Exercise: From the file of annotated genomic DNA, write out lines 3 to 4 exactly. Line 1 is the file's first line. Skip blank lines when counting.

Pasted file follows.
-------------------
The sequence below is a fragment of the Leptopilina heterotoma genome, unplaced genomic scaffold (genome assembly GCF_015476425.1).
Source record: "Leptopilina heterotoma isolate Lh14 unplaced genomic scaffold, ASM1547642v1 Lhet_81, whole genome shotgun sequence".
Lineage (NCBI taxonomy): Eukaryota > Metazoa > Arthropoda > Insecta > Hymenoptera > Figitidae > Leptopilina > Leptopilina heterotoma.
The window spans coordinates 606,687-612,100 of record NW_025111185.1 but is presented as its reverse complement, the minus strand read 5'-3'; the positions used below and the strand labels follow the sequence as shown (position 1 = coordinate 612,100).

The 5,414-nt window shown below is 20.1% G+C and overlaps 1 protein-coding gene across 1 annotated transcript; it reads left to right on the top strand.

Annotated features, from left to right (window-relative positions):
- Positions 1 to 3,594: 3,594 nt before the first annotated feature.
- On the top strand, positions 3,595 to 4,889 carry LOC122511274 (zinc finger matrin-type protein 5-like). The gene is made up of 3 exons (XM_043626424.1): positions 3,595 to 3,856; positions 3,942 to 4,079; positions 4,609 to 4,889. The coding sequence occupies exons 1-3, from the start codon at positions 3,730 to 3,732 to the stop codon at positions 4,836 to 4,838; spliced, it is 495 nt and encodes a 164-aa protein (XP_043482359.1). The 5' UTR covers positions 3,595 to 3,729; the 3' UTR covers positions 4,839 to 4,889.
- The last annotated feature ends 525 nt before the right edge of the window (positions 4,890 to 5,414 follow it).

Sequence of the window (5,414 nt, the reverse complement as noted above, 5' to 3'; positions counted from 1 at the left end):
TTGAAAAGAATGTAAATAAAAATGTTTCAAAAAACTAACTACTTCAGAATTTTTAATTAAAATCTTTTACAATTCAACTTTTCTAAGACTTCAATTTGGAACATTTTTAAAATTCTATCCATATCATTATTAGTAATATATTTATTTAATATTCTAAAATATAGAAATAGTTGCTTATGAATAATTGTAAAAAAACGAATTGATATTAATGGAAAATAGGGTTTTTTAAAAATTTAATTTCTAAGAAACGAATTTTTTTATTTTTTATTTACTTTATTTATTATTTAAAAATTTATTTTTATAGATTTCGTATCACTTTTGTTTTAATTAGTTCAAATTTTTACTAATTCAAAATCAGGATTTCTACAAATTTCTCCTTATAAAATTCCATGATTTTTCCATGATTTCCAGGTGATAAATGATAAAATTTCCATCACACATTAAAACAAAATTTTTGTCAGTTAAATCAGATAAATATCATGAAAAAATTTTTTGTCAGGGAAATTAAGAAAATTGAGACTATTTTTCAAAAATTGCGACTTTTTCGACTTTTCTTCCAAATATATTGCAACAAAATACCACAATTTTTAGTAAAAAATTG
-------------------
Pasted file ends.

Lineage (NCBI taxonomy): Eukaryota > Metazoa > Arthropoda > Insecta > Hymenoptera > Figitidae > Leptopilina > Leptopilina heterotoma.
The window spans coordinates 606,687-612,100 of record NW_025111185.1 but is presented as its reverse complement, the minus strand read 5'-3'; the positions used below and the strand labels follow the sequence as shown (position 1 = coordinate 612,100).